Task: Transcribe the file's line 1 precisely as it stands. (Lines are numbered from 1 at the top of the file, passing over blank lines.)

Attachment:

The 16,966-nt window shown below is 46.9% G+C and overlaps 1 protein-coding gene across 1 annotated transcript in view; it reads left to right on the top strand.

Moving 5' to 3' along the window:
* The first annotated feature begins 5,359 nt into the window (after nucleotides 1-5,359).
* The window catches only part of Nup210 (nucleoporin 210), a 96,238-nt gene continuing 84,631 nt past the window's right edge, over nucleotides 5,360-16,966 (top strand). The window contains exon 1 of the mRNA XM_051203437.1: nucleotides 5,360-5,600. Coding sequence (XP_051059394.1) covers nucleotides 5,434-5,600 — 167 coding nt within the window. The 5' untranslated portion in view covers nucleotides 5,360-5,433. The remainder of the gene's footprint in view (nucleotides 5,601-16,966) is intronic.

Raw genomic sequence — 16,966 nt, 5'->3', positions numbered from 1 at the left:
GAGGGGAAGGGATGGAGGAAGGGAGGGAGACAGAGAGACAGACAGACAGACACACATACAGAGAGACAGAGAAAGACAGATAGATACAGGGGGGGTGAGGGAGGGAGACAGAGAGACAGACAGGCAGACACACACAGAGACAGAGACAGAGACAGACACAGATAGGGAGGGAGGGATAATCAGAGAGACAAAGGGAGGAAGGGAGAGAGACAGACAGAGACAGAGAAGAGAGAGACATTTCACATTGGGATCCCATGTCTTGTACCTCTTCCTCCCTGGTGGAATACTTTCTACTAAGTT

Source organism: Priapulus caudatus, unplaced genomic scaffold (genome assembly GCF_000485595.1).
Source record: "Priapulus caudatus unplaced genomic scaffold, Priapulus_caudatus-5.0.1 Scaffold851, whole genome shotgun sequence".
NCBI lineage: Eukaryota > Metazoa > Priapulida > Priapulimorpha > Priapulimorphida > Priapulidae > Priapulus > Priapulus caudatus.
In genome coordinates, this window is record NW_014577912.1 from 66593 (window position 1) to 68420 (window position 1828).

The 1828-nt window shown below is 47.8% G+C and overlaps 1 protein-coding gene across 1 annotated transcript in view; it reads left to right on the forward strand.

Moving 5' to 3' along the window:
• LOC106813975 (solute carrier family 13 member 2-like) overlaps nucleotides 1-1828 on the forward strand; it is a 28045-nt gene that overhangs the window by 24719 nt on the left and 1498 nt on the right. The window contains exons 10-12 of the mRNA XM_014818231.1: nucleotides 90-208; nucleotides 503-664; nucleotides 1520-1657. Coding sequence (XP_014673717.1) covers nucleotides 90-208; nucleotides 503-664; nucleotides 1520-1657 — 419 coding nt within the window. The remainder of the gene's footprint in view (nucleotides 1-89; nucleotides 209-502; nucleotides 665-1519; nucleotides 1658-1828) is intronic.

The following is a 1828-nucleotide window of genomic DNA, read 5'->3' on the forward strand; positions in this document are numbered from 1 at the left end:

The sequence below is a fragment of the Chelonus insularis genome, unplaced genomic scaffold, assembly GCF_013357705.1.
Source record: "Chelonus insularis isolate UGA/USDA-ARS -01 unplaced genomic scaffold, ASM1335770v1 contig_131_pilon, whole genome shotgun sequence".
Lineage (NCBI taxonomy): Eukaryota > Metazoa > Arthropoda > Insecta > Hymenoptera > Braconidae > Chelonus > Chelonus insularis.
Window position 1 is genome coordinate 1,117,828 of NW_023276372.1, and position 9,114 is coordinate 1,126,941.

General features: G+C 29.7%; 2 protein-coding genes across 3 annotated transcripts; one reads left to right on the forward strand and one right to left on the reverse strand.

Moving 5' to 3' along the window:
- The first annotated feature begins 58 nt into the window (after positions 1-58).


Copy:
The 16,966-nt window shown below is 46.9% G+C and overlaps 1 protein-coding gene across 1 annotated transcript in view; it reads left to right on the top strand.